Ireland’s Viking warrior heads to Valhalla


In the days before everybody had a camera in their phone, a journalist named Bob Hennessy kept his own photographic archive of Irish international football. Among the many gems in his private collection was a shot of a party at the Icelandic manager’s house in Reykjavik following a European Championship qualifier in 1983. It captured Eoin Hand and his opposite number Johannes Atlason sitting on a couch in the later stages of the evening, captivated by the sights and sounds of Irish captain Tony Grealish skilfully playing the spoons on his knee. 

A single photograph that contained multitudes, it was a portrait of a different time and a very different game. Imagine a journalist today casually taking snaps of Giovanni Trapattoni and Robbie Keane having a few post-match beers with Joachim Low? No, of course you can’t. That could never happen now. It would never happen now. Better yet, imagine a journalist putting the photograph away in a scrapbook as a treasured keepsake of a magical night spent celebrating a 3-0 Irish victory, rather than uploading it onto Twitter in seconds.

When news broke last Tuesday that Grealish had lost his battle with cancer, an entire generation of Irish fans took a collective intake of breath. He was part of the first Irish team many forty-somethings were old enough to get to know and his passing at 56 makes us all a little more aware of our own mortality. It also dredges up bittersweet memories of Ireland sides which, in so many glorious failures under the seemingly snake-bitten Hand, endeared itself to supporters in a way that far more successful outfits in recent years, have never quite managed to do. The return of Grealish and his distinctive beard to the sports pages this week resurrected the disallowed goals and the dodgy refereeing of another era.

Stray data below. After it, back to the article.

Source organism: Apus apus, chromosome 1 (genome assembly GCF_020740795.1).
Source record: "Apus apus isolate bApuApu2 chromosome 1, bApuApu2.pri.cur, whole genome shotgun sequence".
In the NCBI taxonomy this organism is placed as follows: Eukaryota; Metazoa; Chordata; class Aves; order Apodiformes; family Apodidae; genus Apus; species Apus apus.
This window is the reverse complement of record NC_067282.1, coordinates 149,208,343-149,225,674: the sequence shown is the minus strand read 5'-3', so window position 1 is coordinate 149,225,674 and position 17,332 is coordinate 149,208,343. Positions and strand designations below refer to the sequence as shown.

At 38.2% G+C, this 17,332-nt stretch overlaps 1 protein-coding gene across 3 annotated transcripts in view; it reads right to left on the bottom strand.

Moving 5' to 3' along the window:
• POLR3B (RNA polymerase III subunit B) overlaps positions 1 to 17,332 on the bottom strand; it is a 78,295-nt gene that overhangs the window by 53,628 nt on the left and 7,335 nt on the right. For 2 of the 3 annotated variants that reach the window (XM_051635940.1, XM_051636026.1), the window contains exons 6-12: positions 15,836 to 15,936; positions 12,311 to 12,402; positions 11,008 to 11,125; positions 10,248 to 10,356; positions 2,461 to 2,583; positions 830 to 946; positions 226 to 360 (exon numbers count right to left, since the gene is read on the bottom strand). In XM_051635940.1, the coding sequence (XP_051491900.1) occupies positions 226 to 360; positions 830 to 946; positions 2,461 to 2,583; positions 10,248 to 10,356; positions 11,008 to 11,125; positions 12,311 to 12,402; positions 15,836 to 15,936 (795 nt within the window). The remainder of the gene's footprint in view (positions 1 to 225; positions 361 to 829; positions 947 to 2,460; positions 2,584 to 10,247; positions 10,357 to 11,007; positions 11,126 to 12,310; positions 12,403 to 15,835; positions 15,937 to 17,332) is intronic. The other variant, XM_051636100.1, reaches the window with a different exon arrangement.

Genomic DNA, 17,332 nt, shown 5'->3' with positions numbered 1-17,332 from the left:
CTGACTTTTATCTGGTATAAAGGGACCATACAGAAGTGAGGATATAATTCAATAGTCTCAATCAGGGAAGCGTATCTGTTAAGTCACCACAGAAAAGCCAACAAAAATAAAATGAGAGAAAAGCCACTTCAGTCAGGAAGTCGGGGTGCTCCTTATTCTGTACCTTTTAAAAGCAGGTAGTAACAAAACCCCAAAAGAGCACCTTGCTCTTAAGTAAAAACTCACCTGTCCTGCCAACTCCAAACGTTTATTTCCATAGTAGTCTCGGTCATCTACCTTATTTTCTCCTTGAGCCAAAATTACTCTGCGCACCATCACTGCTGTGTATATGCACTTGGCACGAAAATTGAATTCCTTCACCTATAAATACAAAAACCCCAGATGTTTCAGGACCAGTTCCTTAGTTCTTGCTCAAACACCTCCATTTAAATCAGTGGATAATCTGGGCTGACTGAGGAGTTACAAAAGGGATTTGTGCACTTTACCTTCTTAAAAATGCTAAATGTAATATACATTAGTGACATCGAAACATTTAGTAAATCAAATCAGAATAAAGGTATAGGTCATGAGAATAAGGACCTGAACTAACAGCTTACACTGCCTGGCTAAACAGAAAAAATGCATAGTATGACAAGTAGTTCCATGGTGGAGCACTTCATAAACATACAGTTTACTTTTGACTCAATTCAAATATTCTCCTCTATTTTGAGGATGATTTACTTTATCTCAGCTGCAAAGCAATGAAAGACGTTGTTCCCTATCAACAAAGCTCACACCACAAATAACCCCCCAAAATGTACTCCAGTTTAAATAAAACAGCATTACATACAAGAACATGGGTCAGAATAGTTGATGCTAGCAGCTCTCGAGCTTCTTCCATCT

Born in London to parents from Galway and Limerick, Grealish was, as the spoons-playing would indicate, one of those children of the diaspora who was truly more Irish than the Irish themselves. If his uncompromising style of play was honed on Hackney Marshes where he was spotted by Leyton Orient’s George Petchey, the abundant facial hair made him look like he’d just arrived in from fishing off the Aran Islands. Of course, his ancestral origins didn’t stop supporters of the many English clubs he played for from dubbing him “the bearded Viking warrior”.

Every obituary has rightfully mentioned Grealish’s unique claim to fame. Being the only man to play Gaelic football and soccer at the old Wembley Stadium is the type of footnote that will make him a trivia question forever, especially when he could also boast an outing at Croke Park. His family was steeped in the GAA.  His father Pakie came from from Lisheenkiel, Athenry to London in the 1950s, was instrumental in founding St. Gabriel’s hurling club in 1960, and helped thousands of Irish arrivals in the city get a start over the ensuing decades. Tony’s cousin John scored the winning goal for Gabriel’s in the final of the London hurling championship last year.

As a boy, Grealish and his brother Brian often accompanied their father in a car full of expatriates driving around Paddington, searching for higher ground so they might better eavesdrop the crackling RTE radio signal for championship matches on Sunday afternoons. The kind of background that ensured when the England U-17s called him up, Grealish was quick to pass on what everybody else thought would be an honour.